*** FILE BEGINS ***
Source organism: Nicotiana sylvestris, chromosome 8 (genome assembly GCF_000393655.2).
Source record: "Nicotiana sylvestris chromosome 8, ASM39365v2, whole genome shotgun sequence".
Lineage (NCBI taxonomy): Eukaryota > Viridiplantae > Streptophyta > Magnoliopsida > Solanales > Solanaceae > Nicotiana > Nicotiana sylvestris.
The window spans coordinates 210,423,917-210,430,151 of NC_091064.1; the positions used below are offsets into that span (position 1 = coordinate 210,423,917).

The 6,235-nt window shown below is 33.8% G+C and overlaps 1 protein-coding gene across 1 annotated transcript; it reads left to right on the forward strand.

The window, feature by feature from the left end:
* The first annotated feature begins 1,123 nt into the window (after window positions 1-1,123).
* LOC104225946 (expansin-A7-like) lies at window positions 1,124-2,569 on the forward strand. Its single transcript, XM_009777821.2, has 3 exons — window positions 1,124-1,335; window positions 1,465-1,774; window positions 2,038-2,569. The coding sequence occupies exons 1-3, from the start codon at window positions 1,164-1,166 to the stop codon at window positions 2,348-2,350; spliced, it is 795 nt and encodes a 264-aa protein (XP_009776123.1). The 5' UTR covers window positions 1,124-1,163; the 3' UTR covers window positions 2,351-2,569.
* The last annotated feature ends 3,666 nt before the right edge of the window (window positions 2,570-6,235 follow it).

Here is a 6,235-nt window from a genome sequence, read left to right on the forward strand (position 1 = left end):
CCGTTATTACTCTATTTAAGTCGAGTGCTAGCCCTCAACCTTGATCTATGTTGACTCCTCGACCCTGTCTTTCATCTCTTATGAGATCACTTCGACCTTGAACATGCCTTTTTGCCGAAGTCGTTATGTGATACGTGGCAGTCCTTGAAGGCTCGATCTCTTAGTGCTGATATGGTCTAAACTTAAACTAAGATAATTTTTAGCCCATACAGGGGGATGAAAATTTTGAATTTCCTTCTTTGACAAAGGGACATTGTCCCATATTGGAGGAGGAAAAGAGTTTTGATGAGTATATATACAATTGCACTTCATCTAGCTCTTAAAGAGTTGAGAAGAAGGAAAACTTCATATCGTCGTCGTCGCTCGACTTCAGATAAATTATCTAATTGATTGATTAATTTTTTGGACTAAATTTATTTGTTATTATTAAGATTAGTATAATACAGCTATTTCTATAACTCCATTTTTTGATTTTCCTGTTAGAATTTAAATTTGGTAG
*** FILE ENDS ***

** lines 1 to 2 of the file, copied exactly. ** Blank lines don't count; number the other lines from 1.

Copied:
Source organism: Nicotiana sylvestris, chromosome 8 (genome assembly GCF_000393655.2).
Source record: "Nicotiana sylvestris chromosome 8, ASM39365v2, whole genome shotgun sequence".